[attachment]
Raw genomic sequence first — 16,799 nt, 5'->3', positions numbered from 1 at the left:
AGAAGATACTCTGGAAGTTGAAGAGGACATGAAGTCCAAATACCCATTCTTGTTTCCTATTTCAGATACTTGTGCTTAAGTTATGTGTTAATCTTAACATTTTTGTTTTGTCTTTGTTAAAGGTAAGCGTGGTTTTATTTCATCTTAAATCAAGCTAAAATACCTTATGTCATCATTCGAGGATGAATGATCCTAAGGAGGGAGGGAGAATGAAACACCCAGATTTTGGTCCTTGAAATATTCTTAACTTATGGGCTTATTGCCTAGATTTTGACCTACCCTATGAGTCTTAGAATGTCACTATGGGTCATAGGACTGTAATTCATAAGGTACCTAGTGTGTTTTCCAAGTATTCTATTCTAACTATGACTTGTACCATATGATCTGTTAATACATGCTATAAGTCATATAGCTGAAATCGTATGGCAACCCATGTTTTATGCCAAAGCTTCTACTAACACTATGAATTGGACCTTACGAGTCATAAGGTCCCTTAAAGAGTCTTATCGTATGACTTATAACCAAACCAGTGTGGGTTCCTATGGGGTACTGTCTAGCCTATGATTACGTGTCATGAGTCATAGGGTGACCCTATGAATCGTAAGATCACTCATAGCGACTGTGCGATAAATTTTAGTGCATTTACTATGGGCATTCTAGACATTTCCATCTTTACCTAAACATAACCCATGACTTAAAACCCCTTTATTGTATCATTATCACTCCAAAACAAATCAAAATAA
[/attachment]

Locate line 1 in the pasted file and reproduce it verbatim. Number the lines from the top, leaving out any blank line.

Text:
Raw genomic sequence first — 16,799 nt, 5'->3', positions numbered from 1 at the left: